Editor's Rating

"Yesterday don't matter if it's gone"

7.5

There are some bands that the term ‘legendary’ just doesn’t suffice. The Rolling Stones are unarguably one of those bands that changed the course of rock and roll, and they are easily one of the most influential bands of all time. The thing is, just because they are one of the most important bands in the history of popular song, it doesn’t mean you have to love everything they’ve ever done. It’s obvious to anyone with even a passing interest in popular song that The Rolling Stones have recorded some of the greatest rock songs in the history of great rock songs, but for me personally they are just one of those bands I admire rather than adore. I love their singles, but have always struggled to appreciate even their most popular albums. They are a band capable of unparalleled brilliance, but I just struggle connect to anything of theirs beyond their best known numbers. I just want to hear the hits, and the best of the rest, and that’s why I love Forty Licks.

But what hits! – It’s no accident that The Rolling Stones were given the moniker of The Greatest Rock and Roll Band of all time. With a 60s output that boasts such all time classics as “Gimme Shelter”, “Jumpin’ Jack Flash”, “You Can’t Always Get What You Want”, and “Ruby Tuesday”, there’s enough evidence here as to why the Rolling Stones were considered second only to The Beatles as the decade’s greatest band. The 70s brought the likes of “Brown Sugar”, “It’s Only Rock ‘n’ Roll” and “Tumbling Dice”, strong singles which demonstrated that, although the band’s hit rate had lessened, they were still capable of stunning tunes. With each decade the hit rate dropped a little further, with great numbers on albums released with decreasing frequency.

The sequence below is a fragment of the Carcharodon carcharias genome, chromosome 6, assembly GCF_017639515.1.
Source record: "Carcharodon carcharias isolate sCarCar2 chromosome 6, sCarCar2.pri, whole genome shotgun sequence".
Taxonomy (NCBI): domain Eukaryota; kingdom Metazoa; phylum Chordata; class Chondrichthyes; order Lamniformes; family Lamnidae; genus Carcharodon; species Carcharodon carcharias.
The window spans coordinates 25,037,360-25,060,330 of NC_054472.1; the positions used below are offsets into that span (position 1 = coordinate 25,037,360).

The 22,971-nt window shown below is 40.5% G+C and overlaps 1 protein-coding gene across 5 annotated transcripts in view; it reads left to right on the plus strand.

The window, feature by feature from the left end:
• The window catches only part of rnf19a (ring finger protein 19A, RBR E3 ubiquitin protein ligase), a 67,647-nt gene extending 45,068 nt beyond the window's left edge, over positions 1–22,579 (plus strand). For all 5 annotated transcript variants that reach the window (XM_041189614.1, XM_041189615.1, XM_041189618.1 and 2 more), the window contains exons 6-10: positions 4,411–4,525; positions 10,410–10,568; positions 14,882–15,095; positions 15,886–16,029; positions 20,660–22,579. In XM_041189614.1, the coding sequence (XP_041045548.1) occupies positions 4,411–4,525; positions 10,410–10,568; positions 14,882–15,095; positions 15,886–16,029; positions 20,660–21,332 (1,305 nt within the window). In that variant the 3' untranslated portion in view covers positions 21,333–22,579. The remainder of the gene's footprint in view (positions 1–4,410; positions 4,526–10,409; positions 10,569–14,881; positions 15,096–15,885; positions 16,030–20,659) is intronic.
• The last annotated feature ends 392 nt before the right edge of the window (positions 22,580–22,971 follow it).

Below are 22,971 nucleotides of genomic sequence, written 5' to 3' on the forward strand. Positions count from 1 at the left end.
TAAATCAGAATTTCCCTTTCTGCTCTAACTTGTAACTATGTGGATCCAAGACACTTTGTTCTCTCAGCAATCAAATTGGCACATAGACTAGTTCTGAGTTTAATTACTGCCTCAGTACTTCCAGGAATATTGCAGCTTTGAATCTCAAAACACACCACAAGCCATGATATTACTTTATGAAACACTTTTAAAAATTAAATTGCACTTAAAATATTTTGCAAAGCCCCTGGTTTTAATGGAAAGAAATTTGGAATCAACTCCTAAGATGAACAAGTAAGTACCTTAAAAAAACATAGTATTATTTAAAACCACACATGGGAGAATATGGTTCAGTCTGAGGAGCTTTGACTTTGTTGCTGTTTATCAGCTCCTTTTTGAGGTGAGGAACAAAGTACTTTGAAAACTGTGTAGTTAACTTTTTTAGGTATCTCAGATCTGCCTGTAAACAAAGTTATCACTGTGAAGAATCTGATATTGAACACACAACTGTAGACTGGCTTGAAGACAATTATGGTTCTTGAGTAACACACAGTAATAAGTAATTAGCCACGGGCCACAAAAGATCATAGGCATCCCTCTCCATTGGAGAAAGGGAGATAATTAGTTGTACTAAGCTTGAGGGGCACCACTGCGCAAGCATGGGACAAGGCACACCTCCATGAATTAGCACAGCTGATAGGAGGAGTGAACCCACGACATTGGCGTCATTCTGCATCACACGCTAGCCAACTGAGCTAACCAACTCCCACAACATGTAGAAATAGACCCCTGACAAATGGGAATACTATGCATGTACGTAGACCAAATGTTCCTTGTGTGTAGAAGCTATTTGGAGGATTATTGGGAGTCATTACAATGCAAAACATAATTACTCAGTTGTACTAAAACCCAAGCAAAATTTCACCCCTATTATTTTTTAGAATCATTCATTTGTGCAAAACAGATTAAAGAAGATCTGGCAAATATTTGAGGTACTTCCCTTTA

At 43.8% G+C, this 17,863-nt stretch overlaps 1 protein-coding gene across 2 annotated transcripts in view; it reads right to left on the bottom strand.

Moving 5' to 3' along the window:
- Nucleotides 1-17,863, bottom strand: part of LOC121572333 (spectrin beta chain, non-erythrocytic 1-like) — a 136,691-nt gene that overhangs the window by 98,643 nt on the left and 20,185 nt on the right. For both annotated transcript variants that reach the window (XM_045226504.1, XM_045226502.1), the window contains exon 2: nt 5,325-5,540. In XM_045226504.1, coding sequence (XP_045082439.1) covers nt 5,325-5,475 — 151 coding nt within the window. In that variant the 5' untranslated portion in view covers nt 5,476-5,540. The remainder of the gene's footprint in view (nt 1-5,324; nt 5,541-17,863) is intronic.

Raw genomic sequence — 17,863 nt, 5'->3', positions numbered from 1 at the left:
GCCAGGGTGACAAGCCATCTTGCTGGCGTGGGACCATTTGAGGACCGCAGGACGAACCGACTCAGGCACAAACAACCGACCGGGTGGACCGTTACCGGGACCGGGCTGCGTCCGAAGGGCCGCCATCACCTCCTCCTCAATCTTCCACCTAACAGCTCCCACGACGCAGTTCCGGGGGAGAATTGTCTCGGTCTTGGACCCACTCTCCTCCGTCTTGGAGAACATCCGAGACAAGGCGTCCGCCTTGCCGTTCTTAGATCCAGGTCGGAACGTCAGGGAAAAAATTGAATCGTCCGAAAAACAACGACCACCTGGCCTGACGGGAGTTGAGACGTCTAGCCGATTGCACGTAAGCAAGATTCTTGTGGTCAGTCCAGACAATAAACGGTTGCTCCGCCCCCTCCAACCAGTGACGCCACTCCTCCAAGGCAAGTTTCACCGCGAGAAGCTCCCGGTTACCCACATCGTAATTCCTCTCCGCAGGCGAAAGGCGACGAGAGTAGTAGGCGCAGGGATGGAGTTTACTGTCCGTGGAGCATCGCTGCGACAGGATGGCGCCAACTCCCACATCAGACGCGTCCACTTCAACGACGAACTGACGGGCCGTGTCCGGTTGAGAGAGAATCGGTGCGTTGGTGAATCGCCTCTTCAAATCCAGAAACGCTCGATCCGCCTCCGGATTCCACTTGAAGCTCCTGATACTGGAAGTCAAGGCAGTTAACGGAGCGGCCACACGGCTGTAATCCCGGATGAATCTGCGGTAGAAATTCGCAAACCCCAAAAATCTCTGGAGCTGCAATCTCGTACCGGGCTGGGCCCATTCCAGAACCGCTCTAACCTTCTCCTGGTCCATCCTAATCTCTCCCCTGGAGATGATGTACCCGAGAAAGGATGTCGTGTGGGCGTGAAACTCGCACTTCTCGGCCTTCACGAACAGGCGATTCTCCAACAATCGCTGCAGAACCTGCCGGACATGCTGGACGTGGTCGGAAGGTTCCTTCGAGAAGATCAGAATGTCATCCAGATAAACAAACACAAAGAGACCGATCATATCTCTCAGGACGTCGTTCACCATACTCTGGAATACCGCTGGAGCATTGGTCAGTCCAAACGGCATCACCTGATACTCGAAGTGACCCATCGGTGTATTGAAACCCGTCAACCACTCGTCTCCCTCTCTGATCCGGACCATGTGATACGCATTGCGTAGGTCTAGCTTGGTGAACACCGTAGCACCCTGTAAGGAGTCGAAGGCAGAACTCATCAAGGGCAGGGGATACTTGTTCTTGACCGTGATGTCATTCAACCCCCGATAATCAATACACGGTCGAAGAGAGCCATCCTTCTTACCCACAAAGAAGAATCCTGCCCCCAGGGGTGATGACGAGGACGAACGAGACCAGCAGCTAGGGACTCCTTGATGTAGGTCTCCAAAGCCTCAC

Released in 2002, Forty Licks was a well promoted double CD greatest hits set. Disc one covers their career up to 1970, while disc two covers 1971 to 2002. It doesn’t take a genius to realise that it equates to the band’s first six years on one disc, and a further thirty one on the other. Now take a guess as to which is the best! I can pretty much guarantee that for every time you play the second disc of Forty Licks, you will have heard the first at least five times. Disc one is where the greatest concentration of good stuff is found, as it is the music on which The Rolling Stones’ immense reputation is built. Twenty tracks and not one dud. That’s some hit rate by anyone’s standards.

Disc two is obviously much less even and were it not for the material from Sticky Fingers and Exile on Main St., along with a select few big hits from later in their career, it’s doubtful you would be playing it all that often. That doesn’t mean that it doesn’t have its moments of greatness, such as “Angie”, “Miss You” and “Start Me Up”, but beyond that, and the material from the aforementioned Sticky Fingers and Exile on Main St. it’s little more than a mopping up exercise with only brief flashes of what made The Rolling Stones such a brilliant band. That said, at the time of its release, Forty Licks was the only readily available compilation that covered the entirety of their career up to that point, so it’s perhaps not surprising you have to take the rough with the smooth. For some of us, this truly is all The Rolling Stones we’ll ever need, and it remans a gas, gas, gas.